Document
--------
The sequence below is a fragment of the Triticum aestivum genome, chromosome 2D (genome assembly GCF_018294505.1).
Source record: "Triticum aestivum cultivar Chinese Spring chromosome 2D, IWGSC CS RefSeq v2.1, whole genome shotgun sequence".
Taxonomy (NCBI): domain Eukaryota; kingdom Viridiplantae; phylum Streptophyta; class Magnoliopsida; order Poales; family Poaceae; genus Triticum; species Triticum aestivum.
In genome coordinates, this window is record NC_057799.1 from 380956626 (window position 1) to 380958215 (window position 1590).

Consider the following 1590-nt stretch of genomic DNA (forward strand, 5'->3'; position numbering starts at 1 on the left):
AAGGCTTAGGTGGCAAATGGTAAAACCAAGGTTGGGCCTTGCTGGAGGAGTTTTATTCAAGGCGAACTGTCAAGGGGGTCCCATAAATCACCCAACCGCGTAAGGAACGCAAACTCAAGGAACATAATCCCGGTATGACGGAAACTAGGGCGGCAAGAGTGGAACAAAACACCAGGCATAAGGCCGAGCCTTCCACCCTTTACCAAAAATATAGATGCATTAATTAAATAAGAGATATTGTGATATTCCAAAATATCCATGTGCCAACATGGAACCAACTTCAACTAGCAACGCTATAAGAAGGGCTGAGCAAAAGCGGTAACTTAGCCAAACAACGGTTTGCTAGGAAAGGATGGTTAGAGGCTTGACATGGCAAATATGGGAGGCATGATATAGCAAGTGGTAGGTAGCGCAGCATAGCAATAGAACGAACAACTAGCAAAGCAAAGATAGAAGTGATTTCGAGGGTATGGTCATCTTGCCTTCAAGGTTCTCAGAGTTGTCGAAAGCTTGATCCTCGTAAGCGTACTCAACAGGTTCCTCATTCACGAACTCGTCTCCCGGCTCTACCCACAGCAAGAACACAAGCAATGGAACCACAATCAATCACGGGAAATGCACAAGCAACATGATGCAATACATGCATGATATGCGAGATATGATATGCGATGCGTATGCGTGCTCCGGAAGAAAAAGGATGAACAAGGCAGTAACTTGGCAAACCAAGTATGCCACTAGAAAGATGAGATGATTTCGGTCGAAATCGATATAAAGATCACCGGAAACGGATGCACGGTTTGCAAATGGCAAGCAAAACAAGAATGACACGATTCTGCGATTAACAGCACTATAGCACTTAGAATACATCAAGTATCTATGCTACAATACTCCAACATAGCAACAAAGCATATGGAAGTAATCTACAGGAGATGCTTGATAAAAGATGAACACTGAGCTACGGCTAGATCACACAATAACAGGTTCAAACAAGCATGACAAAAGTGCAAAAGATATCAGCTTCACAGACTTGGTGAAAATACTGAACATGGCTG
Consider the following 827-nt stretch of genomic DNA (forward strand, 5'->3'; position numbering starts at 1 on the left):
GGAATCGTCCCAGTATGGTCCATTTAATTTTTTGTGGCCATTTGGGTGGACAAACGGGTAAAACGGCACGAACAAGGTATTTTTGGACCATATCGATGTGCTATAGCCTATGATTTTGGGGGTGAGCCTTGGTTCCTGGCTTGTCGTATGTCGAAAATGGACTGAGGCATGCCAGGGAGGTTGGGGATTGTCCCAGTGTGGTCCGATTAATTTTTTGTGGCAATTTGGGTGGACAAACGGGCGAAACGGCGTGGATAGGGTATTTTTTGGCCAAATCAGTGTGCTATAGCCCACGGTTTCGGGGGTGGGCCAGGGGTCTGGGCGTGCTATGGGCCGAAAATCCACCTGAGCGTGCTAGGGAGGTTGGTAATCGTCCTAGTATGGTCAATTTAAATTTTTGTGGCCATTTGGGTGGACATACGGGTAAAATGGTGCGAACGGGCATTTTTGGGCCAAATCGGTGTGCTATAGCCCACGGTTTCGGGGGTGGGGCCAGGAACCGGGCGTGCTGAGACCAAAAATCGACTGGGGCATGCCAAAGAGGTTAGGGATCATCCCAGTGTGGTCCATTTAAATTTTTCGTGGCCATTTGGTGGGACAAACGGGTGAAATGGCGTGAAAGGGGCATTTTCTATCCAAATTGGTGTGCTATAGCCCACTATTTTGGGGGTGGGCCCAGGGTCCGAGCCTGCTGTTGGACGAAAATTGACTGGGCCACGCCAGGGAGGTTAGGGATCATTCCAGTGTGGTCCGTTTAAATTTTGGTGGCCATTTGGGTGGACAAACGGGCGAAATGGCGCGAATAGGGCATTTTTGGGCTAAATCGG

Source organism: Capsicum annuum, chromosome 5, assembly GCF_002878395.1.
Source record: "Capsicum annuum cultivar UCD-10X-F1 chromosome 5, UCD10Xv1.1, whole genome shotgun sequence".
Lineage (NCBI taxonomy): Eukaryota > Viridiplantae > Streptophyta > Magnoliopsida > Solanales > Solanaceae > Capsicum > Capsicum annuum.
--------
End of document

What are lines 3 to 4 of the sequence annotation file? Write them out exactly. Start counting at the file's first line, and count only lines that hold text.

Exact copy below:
Taxonomy (NCBI): domain Eukaryota; kingdom Viridiplantae; phylum Streptophyta; class Magnoliopsida; order Poales; family Poaceae; genus Triticum; species Triticum aestivum.
In genome coordinates, this window is record NC_057799.1 from 380956626 (window position 1) to 380958215 (window position 1590).